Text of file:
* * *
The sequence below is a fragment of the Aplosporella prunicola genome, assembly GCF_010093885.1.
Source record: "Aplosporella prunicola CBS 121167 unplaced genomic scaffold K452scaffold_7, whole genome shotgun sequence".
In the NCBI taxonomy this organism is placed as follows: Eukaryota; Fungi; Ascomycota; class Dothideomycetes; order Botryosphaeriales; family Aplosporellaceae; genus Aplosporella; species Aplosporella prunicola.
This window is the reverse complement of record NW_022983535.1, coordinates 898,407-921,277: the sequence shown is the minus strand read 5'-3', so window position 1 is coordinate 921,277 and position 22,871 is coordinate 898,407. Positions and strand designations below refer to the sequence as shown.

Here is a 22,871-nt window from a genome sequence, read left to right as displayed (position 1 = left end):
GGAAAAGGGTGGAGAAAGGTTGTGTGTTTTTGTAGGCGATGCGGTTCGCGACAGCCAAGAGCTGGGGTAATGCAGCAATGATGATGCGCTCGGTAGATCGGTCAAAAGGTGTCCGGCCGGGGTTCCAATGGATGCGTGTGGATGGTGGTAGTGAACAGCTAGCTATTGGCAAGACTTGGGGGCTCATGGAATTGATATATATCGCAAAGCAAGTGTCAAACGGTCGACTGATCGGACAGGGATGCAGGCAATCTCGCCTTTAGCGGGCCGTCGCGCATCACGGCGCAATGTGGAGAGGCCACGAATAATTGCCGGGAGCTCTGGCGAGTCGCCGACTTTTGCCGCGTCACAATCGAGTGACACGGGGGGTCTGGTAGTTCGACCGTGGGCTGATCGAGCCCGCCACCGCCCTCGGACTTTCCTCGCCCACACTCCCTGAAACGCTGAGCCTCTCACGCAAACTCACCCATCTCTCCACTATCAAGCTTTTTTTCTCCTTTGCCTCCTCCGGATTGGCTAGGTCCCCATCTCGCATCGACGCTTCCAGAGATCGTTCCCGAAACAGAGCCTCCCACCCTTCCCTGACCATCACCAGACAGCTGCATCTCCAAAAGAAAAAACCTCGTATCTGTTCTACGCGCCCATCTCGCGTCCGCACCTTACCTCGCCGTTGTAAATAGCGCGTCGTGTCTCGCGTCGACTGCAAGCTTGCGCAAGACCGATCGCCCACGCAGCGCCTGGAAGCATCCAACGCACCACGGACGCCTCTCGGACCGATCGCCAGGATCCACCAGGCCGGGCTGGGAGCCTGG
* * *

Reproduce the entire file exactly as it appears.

The sequence below is a fragment of the Aplosporella prunicola genome, assembly GCF_010093885.1.
Source record: "Aplosporella prunicola CBS 121167 unplaced genomic scaffold K452scaffold_7, whole genome shotgun sequence".
In the NCBI taxonomy this organism is placed as follows: Eukaryota; Fungi; Ascomycota; class Dothideomycetes; order Botryosphaeriales; family Aplosporellaceae; genus Aplosporella; species Aplosporella prunicola.
This window is the reverse complement of record NW_022983535.1, coordinates 898,407-921,277: the sequence shown is the minus strand read 5'-3', so window position 1 is coordinate 921,277 and position 22,871 is coordinate 898,407. Positions and strand designations below refer to the sequence as shown.

Here is a 22,871-nt window from a genome sequence, read left to right as displayed (position 1 = left end):
GGAAAAGGGTGGAGAAAGGTTGTGTGTTTTTGTAGGCGATGCGGTTCGCGACAGCCAAGAGCTGGGGTAATGCAGCAATGATGATGCGCTCGGTAGATCGGTCAAAAGGTGTCCGGCCGGGGTTCCAATGGATGCGTGTGGATGGTGGTAGTGAACAGCTAGCTATTGGCAAGACTTGGGGGCTCATGGAATTGATATATATCGCAAAGCAAGTGTCAAACGGTCGACTGATCGGACAGGGATGCAGGCAATCTCGCCTTTAGCGGGCCGTCGCGCATCACGGCGCAATGTGGAGAGGCCACGAATAATTGCCGGGAGCTCTGGCGAGTCGCCGACTTTTGCCGCGTCACAATCGAGTGACACGGGGGGTCTGGTAGTTCGACCGTGGGCTGATCGAGCCCGCCACCGCCCTCGGACTTTCCTCGCCCACACTCCCTGAAACGCTGAGCCTCTCACGCAAACTCACCCATCTCTCCACTATCAAGCTTTTTTTCTCCTTTGCCTCCTCCGGATTGGCTAGGTCCCCATCTCGCATCGACGCTTCCAGAGATCGTTCCCGAAACAGAGCCTCCCACCCTTCCCTGACCATCACCAGACAGCTGCATCTCCAAAAGAAAAAACCTCGTATCTGTTCTACGCGCCCATCTCGCGTCCGCACCTTACCTCGCCGTTGTAAATAGCGCGTCGTGTCTCGCGTCGACTGCAAGCTTGCGCAAGACCGATCGCCCACGCAGCGCCTGGAAGCATCCAACGCACCACGGACGCCTCTCGGACCGATCGCCAGGATCCACCAGGCCGGGCTGGGAGCCTGG